Mark gasped—the structure from his nightmare. He’d seen himself standing over it in the darkness. What the hell? No way. He gaped as if it gazed back at him. “And so we meet again,” it seemed to utter. He thought he might write to Stephen King to give him an idea for a story. Mark thought it might be a variation of the story “Weeds.” The thought made him smile.
“A developer has been dying to buy that lot. You could sell it,” the agent said. “Come on, I’ll show you the interior.”
“Oh, look, honey. A jasmine bush. Must be a good sign,” Mark’s mother said, cooing.
Her husband shot her a winning smile.
Once inside, Mark stared at the neutral-colored walls. The entryway was carpeted in sea-green, but much of the downstairs flooring was perfectly laid wood—not newly finished, but not in need of repair. It was easy to imagine a man in a suit playing a baby grand piano in the music room or holding a party in the spacious living room, classical music filling the air. Mark could almost hear uncorking champagne and clinking glasses.
The family of four and their tour guide filed into the dining room, their eyes immediately drawn to the dangling crystal tear drops of the chandelier. Even encrusted with dust, its refracting light glinted at Mark.
Just as the agent opened her mouth to speak, Tausha shrieked and howled. All of them stood transfixed as the little girl dropped to the carpet and pounded almost right through the floor. Then she tried to creep into the hollow space under the built-in buffet, her wailing a clear effort to summon the dead. What is wrong with her?
Everyone gawked at the swinging door to the pantry, the passageway to the grand living room, and to the exit to the open lot and driveway. Nothing was there. Mark’s mother scooped Tausha up and whisked her outside. The screams echoed through the walls. Once finally free from the confines of the house, her sobs softened.
Mark glanced to his father who offered up a shrug.
“Too much candy?” Mark asked. She’d gorged herself on sweets before, but the only evil he could think of at the moment was sugar.
Mark and his father, camera in hand, finished the tour with the realtor.
The first night Mark spent in the house with his father came suddenly. His mother was back at the old home with Tausha, singlehandedly packing up their belongings. So it was just the two men of the house.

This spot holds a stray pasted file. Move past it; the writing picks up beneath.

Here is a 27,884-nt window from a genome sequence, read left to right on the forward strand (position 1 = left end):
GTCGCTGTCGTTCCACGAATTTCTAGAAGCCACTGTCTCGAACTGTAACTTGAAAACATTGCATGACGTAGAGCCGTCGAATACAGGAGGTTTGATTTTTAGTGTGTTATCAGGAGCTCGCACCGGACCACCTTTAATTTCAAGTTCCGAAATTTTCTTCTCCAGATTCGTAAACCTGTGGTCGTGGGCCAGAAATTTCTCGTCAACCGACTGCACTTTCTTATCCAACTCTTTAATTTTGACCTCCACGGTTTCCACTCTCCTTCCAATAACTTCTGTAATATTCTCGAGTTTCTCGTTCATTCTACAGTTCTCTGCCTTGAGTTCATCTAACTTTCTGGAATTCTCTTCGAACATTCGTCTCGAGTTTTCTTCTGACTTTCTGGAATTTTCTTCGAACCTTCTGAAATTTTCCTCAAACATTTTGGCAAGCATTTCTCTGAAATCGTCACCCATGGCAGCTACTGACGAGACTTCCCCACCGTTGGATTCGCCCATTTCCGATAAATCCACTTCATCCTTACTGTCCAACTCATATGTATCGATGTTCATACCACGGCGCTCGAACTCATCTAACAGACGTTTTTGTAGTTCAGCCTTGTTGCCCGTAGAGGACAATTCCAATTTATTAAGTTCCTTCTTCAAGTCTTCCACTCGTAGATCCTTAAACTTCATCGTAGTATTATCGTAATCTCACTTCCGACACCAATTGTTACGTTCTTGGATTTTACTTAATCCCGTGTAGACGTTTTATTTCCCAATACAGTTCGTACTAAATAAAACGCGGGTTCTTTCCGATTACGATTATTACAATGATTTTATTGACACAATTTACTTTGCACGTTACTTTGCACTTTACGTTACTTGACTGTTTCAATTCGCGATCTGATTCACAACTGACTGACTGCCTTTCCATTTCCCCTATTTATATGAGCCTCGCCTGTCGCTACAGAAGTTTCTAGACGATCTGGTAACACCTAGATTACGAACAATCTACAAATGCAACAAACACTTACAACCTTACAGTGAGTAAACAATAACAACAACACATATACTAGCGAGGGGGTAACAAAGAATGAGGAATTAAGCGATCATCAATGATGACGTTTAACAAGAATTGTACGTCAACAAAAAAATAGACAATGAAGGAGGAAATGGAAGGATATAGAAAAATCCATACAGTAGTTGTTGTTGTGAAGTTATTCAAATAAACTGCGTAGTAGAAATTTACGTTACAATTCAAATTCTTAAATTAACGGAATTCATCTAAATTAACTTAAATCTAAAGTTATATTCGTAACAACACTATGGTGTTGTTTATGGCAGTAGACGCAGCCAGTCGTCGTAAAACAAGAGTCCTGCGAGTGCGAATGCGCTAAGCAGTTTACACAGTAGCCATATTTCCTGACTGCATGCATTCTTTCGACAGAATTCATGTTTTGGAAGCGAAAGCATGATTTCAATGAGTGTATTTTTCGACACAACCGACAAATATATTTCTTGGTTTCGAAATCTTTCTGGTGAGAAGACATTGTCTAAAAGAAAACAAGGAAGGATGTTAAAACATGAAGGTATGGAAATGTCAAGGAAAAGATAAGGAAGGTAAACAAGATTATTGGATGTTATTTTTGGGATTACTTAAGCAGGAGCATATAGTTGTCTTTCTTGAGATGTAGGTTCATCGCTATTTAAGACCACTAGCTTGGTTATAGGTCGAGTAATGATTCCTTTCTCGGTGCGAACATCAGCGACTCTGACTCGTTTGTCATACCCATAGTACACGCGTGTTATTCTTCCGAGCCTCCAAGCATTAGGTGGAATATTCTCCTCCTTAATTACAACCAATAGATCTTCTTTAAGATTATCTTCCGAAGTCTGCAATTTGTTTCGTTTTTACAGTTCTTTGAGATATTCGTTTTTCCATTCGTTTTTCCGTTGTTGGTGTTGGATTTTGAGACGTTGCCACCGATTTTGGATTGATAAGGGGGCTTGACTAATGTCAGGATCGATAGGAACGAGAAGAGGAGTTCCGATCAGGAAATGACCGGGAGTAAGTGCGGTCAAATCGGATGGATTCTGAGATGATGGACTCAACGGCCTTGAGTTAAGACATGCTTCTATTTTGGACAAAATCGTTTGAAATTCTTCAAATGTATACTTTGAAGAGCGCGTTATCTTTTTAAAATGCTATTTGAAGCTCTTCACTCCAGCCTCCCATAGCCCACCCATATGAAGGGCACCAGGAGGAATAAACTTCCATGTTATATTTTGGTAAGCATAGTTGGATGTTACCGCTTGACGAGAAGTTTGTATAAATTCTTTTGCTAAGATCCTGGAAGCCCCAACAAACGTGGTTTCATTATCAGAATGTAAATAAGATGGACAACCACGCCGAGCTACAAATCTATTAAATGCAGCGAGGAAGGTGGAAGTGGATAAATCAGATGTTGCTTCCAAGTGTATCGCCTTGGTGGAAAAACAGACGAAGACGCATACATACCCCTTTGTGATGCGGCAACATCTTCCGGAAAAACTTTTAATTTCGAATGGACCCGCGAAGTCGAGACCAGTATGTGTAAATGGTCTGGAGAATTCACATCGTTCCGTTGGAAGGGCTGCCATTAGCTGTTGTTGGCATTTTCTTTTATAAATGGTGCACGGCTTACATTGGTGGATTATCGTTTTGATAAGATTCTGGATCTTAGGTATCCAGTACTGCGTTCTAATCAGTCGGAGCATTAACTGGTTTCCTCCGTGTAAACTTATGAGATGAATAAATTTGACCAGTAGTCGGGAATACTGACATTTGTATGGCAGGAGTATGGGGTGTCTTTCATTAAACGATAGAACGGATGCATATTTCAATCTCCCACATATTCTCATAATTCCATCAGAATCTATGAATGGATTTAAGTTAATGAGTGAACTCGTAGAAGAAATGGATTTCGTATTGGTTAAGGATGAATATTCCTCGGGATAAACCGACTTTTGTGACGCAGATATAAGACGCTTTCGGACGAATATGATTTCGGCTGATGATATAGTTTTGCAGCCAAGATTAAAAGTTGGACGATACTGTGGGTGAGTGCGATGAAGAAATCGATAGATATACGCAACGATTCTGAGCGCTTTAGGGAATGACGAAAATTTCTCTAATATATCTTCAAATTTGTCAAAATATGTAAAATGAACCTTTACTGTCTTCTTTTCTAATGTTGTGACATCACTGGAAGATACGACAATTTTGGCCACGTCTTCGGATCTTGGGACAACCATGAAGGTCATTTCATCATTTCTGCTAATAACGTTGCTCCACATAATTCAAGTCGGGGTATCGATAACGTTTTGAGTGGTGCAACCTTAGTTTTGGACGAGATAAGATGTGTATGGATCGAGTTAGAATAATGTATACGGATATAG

“Why’re we sleeping in the dining room?” Mark asked.
“Because we’ve at least three exits, my boy.” He slapped his son’s back.
Three exits for what? It’s three ways for someone to get in!
He watched as his father busied himself with blowing up the inflatable mattress. Mark knelt beside the work in progress, helping to spread out the unfurling plastic mass. Their golden retriever, Salem, lazed in the corner. The air in the room become thick. Mark wished for a night light, but realized he was too old for such things.
Soon their indoor camp was ready, the sheets and pillows willing to offer some comforts. They smelled like faint artificial flowers, just like in the previous house, which was no longer home. One day sights and sounds of this place would become familiar.
Father and son got into the sleeping position. The lights were out and night illumination beamed through the trees, filtering in past the translucent window sheers into the room.
Mark drifted into a deep sleep. Blackness was just about to burst into a full spectrum of color when he shot fully awake. His could suddenly see his breath. But it’s summer! The door to the living room was a pitch black opening. Then something in the void took shape. It came into focus like an outline rising from the depths of cloudy water. It methodically advanced toward the dining room—a vague figure of a man. His body was undefined, but the face skeletal, sunken, pale. The eyes mere shadowy holes.
Then the mouth opened. Would it speak? Would it try to devour them whole? The hands raised and one curled out, not in invitation, but in a way that foreboded some kind of harm. Mark thought he saw pterodactyl-like wings in the shadows, unfurling in the dark.
Mark, although spellbound, tore his attention from the intruder, turning to his father, not for deliverance, but just to have a witness. His father stared in horror at Mark. Just then the dog sprung up and yipped—it, too, wanted rescuing.
Shout at the Devil
You can find “Shout at the Devil” in “Under the Bed, Vol. 4 No. 8.”